The news that Steven Gerrard will leave Liverpool football club at the end of 2014-2015 season might have come as a surprising but yet an inevitable one for many in the football fraternity, but it is still something that millions of Liverpool Faithfull are still recovering from.

This is not because Steven Gerrard is at the peak of his career or was part of Liverpool’s regular line up week in week out, nor because we were not contemplating something similar after he was left on bench for so many matches including on his 16 year anniversary appearance for Liverpool. But it’s because since his debut for Liverpool 16 years ago, he has been a star born for Liverpool football club.

It’s only fair to say that all Liverpool success during these 16 years came with Gerrard’s crucial contributions: he scored when Liverpool beat Alaves in 2001 UEFA cup final, in the league cup final against Manchester United in 2003, in the FA Cup final and who can forget his thriller against Olympiakos in December 2004, which took Liverpool out of group stages of Champions League final and then the first goal against AC Milan in the unforgettable comeback win in the final.

It was heartening to see him almost re doing the act for Liverpool during this year’s Champions League last group stage game against FC Basel with his trademark free-kick. It was “almost” another Gerrard Speared Breakthrough for Liverpool.

He will probably leave Liverpool with one regret: not winning the Premier League with the club. But, what he did with generally a mediocre Liverpool side (especially if you compare it with Dalglish times), for me, puts him as one of the greatest player ever played and lead Liverpool FC.

Liverpool FC supporters and admirers always looked up to Steven Gerrard as a midfielder who comes only second to Frank Lampard with respect to number of goals from a midfielder in Premier League, as a leader who lead the club to all the success they had in last 16 years, as one of the rare loyal footballer who served his club with same passion for more than a decade in spite of all the opportunities from different club.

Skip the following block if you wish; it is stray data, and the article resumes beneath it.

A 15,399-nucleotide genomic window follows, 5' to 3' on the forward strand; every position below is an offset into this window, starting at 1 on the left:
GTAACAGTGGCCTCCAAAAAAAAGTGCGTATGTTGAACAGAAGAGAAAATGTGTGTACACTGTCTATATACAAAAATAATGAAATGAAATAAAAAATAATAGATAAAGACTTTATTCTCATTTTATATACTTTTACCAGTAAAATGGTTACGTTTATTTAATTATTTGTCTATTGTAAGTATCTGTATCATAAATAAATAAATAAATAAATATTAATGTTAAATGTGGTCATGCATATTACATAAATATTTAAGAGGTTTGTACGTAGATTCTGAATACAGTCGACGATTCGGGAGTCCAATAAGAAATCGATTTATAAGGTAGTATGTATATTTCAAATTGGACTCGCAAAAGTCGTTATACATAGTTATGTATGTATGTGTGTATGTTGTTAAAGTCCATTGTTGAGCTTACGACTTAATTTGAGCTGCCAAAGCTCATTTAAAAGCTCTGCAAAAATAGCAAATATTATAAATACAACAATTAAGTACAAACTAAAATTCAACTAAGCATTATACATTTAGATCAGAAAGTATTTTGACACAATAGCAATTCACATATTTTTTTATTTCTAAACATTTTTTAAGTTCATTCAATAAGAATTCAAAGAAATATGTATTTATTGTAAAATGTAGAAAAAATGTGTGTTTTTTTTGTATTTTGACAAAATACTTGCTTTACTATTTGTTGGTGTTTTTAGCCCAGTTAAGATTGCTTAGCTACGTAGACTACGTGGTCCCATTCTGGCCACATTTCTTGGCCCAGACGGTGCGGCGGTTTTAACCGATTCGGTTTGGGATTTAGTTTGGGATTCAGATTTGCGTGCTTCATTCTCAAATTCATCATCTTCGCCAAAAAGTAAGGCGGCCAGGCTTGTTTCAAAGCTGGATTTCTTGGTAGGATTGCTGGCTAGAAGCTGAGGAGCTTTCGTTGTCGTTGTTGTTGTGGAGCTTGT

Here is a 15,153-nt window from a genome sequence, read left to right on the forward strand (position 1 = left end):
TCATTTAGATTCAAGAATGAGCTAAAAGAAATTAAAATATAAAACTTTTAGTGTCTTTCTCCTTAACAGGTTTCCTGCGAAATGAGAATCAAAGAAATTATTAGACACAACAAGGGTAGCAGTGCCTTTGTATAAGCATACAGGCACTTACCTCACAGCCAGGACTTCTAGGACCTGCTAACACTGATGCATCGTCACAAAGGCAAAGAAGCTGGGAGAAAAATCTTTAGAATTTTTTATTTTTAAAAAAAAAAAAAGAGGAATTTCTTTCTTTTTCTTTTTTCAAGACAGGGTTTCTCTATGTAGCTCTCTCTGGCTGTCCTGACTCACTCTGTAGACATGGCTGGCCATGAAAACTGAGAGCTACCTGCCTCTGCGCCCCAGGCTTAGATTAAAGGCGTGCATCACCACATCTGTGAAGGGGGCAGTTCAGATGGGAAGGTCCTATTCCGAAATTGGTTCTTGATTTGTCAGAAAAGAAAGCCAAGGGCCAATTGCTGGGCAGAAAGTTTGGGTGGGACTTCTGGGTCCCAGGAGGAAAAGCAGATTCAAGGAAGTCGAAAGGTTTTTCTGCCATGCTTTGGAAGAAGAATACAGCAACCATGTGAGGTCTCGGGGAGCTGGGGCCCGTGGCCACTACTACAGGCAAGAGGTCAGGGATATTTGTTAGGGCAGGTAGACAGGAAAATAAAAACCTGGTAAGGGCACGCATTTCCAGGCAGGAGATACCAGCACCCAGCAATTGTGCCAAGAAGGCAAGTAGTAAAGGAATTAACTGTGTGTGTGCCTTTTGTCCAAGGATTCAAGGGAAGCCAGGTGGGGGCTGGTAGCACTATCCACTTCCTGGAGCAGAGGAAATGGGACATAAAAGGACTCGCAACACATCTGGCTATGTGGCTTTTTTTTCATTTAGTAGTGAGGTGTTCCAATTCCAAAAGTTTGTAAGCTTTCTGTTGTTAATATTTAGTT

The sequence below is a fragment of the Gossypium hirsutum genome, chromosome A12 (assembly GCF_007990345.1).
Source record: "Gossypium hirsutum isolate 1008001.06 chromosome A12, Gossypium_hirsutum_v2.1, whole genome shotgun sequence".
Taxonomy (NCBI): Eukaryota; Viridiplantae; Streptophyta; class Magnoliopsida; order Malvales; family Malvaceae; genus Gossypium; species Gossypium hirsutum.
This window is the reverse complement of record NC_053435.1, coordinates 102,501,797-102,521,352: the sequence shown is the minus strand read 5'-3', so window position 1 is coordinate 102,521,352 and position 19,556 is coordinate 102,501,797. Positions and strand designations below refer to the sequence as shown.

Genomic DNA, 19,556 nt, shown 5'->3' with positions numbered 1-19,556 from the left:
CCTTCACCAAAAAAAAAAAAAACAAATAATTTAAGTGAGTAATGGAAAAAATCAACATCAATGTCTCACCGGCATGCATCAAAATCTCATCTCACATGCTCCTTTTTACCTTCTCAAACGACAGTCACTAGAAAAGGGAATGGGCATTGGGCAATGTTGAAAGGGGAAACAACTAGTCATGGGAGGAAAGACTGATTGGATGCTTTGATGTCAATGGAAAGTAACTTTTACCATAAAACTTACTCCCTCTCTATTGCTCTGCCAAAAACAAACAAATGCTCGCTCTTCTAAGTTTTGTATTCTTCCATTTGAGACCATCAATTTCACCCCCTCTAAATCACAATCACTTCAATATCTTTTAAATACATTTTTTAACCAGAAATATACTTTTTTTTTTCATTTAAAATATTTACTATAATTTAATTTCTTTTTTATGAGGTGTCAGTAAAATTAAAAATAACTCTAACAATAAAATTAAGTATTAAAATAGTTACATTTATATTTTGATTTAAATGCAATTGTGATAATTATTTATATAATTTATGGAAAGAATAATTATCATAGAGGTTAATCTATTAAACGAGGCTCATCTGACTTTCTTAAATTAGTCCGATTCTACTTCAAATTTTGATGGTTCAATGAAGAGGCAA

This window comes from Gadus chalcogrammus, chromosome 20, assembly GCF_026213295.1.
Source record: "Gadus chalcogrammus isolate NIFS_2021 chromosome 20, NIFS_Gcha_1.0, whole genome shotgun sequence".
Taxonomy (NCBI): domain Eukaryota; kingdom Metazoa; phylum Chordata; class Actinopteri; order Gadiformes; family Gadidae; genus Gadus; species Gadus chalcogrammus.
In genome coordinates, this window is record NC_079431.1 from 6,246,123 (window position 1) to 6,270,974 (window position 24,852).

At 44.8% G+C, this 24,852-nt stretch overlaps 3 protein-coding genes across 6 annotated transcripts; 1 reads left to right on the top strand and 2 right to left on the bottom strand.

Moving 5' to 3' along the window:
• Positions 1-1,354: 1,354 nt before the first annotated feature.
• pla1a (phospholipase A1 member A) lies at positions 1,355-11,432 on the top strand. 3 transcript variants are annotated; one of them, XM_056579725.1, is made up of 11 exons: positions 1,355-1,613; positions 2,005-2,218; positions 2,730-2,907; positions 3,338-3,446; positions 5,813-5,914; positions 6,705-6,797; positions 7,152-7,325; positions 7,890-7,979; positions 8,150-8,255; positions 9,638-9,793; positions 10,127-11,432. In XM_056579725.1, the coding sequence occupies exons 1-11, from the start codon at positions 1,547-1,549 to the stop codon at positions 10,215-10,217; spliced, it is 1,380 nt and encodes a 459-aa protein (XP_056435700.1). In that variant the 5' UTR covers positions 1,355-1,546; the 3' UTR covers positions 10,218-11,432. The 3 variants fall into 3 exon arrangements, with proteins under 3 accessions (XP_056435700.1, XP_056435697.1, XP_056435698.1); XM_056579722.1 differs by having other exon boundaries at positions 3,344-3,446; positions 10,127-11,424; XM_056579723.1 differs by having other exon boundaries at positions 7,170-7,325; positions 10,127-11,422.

His shoes will not be filled ever at Liverpool FC.  He gave me some of the best moments to live with.

Thank you Steven Gerrard for the man you are.

3 Reasons why Patience is Key for Liverpool.

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Caught between journalistic platitudes, propaganda, or the calls for instant-success, it’s easy to lose sight of the bigger picture in football. Here’s three reasons why patience is not only a virtue, but a need of the hour.

 

Luis Suarez shaped hole.

Natural enthusiasm – that’s the whole thing. It’s the greatest thing in the world!” – Bill Shankly.

Replacing the 3rd best player in world football is no mean feat.

In the record-breaking 2013-14 season of the Barclay’s Premier League, Luis Suarez was the engine in the Liverpool machinery – a manifestation of ‘natural enthusiasm’ – a virtue Bill Shankly spoke of so emphatically.

There exists a thin line that separates good players from great players – good players play well, while great players make good players play better. On his own, while he was relentlessly, single-mindedly sniping away at the heels of anyone who had the gumption to keep the ball from him – the entire team pressed or covered space in regimental harmony. An ebb and flow of a near-perfect synchronicity.

Singularly, Luis Alberto Suarez was a player for the collective brilliance; and his absence cannot be understated.